Tradition and Honor are two values that I learned to fully comprehend while I was at the U of I. I learned about these values as a member of 123 year old organization. There was a history of excellence that I knew I had to live up to. Especially as a non-music major, I was honored to don the tuxedo tails and represent the University wherever we performed. The Glee Club should be restored to its position and reputation as one of the leading collegiate male choruses in the United States. The Glee Club director should be able to hold campus-wide auditions, to augment the ranks of VMGC with talented non-music majors, in addition to taking any music majors assigned to VMGC by the mandatory panel auditions of the School of Music.

It is an insult to the honor, talent, and history of the VMGC, beginning as the Apollo Club in 1886, to allow this policy to demote this grand and historical organization. Allow the wonderful history that Mr. William Olson built and Dr. Barrington Coleman supports to continue to teach and inspire through quality music and performance without mandatorily siphoning off the talent to other University groups. Allow the Brothers in Song to flourish. Please let me know how I can help in this matter.


Robert Abrams
Class of 1998
VMGC member 1994-1998
VMGC Secretary 1996-1997

Thursday, January 22, 2009

Biggest Loser's Club

We have some great people at my school. They have taken it upon themselves to motivate others to work out and be healthier. They have created the Biggest Loser's club at Rich East. Here is the deal...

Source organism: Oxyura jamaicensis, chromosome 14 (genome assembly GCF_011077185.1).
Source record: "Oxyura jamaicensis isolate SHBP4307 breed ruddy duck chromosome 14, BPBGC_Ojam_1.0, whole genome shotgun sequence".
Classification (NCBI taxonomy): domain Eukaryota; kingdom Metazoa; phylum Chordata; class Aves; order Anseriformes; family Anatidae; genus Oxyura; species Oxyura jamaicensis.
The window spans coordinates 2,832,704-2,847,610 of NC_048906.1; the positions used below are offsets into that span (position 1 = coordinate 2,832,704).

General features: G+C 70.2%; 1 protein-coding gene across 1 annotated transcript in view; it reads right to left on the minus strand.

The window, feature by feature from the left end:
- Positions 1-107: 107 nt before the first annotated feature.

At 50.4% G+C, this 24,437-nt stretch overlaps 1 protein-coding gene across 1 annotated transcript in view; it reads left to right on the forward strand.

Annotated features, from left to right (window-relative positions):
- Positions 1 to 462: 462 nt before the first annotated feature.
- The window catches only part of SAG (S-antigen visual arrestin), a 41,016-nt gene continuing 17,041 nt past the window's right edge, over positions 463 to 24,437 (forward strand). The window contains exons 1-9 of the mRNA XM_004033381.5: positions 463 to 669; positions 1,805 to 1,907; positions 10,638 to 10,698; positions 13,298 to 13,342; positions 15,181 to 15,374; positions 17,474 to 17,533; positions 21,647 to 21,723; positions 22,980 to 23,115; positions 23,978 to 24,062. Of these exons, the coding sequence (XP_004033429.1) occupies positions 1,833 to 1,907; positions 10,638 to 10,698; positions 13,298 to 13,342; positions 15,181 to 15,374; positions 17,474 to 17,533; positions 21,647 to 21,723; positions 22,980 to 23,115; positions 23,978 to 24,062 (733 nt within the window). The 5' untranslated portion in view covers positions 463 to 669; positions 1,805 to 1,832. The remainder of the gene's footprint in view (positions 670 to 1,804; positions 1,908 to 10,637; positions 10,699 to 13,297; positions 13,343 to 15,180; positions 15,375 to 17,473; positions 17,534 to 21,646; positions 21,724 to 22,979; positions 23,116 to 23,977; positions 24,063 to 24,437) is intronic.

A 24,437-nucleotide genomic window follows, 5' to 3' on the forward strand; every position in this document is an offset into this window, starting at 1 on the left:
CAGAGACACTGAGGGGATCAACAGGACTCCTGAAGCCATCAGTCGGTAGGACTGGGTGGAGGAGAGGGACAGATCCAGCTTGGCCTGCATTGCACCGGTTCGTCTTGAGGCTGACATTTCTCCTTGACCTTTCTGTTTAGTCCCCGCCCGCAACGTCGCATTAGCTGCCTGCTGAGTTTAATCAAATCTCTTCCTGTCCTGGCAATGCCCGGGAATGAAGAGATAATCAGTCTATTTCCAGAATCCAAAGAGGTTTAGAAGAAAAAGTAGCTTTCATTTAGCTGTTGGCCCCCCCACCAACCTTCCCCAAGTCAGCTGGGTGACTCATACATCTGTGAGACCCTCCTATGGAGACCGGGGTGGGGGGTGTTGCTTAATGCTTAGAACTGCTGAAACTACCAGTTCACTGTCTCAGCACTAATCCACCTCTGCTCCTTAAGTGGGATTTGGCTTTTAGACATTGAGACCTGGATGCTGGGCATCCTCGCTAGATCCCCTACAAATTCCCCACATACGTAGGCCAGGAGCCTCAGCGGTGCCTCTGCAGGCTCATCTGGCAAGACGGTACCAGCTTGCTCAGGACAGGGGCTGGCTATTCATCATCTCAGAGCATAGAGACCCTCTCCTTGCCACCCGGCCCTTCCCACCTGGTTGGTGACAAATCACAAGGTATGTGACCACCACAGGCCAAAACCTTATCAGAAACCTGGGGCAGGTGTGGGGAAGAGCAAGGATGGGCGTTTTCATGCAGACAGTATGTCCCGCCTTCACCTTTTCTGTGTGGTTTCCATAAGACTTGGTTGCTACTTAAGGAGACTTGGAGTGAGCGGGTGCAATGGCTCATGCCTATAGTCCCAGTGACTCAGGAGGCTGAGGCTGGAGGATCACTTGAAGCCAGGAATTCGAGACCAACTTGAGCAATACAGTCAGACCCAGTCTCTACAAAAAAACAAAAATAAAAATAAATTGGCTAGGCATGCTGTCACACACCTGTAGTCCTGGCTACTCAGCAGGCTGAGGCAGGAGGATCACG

$10 entry fee. Everybody weighs in with the school nurse (who is the only one who will know people's weight for those of us who are shy) every Thursday. Today was the official weigh in.

If you lose weight for the week, you pay nothing else.
If you maintain your weight, you pay 50 cents.
If you gain weight, you have to pay $1 per pound.

As the saying goes, I am in for a penny and in for a pound (or at least losing pounds)

My wife approved (yes, that is what I said and meant) for me to get a Nintendo Wii and Wii Fit. I have been on and working towards my goals that I have set.

Is it a problem that the Wii Fit sighs and says "Oh!" when I step on the balance board?

This club is going to be supportive and even though there can only be 2 winners (60% goes to 1st place and 40% goes to 2nd), even if people lose...they will win.

Here begins the journey.

Thursday, January 15, 2009

Not really a snow day

To quote someone that I know from high school..."Today isn't really a snow day for you. It is more like a don't freeze your butt off day".

As the air temperature climbed to a balmy -14 degrees Fahrenheit I had one thought echo in my head... MAN THAT IS COLD!

What were you thinking it was going to be? Something profound? At that temperature the synapses in my brain don't all work. It was more of a survival mode out there.